Sonoma State has instituted a new online degree planner that will allow students to plan their path all the way to graduation. The degree planner shows necessary courses by semester and allows for adjustments based on personal preferences.
The degree planner will make registration easier and could potentially raise the four-year graduation rate. Data from the degree planner will be available to the departments, allowing them to plan the courses offered around what students plan to take.
“It gives students a voice in the curriculum planning process,” said Sean Johnson, senior director of Reporting and Analytics at Sonoma State. “Before, the departments didn’t have a way to identify how many students wanted to take a specific class at a specific time.” Johnson oversaw the degree planner project, which was part of the California State University’s E-Advising Initiative, along with the Seawolf Scheduler.
Students can import their information from the degree planner to the Seawolf Scheduler, where they can then plan their courses for that semester. The degree planner does not plan your schedule by section, professor or time. Instead, it shows what courses students should take for that semester, regardless of whether it’s full.
The degree planner, accessible via MySSU, adjusts based on personal preferences, such as how many units a student wants to take each semester or when a student wants to take a particular course. Students can also view different scenarios if they were to add a minor or change their major.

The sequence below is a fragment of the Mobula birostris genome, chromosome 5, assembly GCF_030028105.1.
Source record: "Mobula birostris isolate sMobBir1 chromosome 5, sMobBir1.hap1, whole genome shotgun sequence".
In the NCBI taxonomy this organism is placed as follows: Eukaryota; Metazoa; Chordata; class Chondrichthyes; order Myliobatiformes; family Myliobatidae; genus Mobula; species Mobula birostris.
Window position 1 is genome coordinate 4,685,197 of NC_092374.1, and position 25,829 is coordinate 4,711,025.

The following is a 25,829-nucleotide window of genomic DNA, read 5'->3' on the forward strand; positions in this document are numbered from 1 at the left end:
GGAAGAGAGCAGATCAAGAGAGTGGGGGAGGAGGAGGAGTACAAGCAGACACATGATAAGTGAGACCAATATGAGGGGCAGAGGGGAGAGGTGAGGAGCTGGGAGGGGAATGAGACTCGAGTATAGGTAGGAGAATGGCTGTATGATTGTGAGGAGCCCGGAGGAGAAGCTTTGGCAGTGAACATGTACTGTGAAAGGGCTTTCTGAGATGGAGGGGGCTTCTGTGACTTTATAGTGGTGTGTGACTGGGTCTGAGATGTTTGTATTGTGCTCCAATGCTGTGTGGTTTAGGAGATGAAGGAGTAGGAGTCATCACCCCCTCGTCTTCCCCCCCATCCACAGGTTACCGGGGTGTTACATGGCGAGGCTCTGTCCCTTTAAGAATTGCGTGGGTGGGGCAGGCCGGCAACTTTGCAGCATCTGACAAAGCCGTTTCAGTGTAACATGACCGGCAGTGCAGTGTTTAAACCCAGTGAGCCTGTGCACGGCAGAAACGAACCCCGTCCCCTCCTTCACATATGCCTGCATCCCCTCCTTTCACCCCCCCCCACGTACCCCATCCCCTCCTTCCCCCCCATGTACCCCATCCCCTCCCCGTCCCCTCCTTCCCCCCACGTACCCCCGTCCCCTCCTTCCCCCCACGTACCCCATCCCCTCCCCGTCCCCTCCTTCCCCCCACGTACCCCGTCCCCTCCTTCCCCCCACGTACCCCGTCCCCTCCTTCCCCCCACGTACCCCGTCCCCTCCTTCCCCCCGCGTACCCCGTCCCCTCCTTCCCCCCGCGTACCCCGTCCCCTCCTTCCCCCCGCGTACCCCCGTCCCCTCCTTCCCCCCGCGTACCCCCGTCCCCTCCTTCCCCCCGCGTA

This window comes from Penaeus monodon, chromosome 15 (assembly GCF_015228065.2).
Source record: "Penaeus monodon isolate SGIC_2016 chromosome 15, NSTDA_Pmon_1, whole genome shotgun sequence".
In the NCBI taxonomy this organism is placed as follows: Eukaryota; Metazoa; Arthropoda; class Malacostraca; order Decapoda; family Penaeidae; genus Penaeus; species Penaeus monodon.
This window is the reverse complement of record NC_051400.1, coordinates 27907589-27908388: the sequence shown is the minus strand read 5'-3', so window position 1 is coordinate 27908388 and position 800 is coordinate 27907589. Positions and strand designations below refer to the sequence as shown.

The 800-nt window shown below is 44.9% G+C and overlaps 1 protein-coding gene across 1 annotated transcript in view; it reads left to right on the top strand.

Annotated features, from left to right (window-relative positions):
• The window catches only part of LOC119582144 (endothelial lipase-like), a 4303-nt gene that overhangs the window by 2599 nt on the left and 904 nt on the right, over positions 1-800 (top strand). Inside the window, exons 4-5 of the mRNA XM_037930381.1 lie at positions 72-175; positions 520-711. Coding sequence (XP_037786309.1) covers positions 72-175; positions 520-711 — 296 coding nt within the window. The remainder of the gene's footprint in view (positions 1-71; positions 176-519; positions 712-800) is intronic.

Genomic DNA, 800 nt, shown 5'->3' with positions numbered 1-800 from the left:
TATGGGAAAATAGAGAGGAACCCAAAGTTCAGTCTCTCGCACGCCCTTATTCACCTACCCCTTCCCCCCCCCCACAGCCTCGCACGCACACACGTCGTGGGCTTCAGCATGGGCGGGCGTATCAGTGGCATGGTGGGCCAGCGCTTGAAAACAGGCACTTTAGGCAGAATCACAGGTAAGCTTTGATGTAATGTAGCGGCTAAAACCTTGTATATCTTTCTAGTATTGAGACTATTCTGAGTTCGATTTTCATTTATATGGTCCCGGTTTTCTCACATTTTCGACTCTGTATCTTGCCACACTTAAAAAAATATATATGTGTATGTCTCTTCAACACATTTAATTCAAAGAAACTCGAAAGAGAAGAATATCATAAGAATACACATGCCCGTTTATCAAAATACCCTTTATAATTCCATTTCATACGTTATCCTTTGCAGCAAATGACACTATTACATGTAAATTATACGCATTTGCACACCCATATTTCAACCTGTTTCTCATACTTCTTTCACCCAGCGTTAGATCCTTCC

Wilson Hall, the incoming Associated Students president said, “The degree planner is a great first step towards improving our four-year graduation rate, one that I’m happy to have been a part of on the academic advising subcommittee this year. But students still crave an interpersonal connection. We need a face to pair with the degree planner, someone we can go to for guidance, and that’s an advisor.”
Donna Garbesi, an adviser for the Hutchins program and the School of Arts and Humanities says she thinks the degree planner will be useful. “The type of advising questions that I get routinely is ‘What order should I take my classes in?’ Students often want help planning a two or three-year-plan,” Garbesi said. “It’s nice to have this tool where they can arrange it in a logical fashion rather than them randomly putting things in that they think might work.”
Garbesi expressed a similar sentiment to Hall, noting that the degree planner doesn’t make advising obsolete. “College is not just registering for classes and checking off boxes. It’s about your education, and getting advising from a real human being can only enrich that,” Garbesi said.
When students lay out their schedule from now until graduation, the system makes assumptions about when Sonoma State offers courses despite possible changes. Since the courses laid out are so far in advance, students should understand the path laid out by the degree planner is flexible.
Departments will be able to plan better the more students use the degree planner. Using it isn’t required to register, but if more students use the tool, then it will be more accurate.
The two main benefits of the degree planner are to make it easier for students to see their path to graduation, and to give students a voice in what classes Sonoma State offers. Johnson said he is excited about the degree planner making registration easier for students. “Between the degree planner and the scheduler, if everything goes perfectly you could register in three clicks,” he said.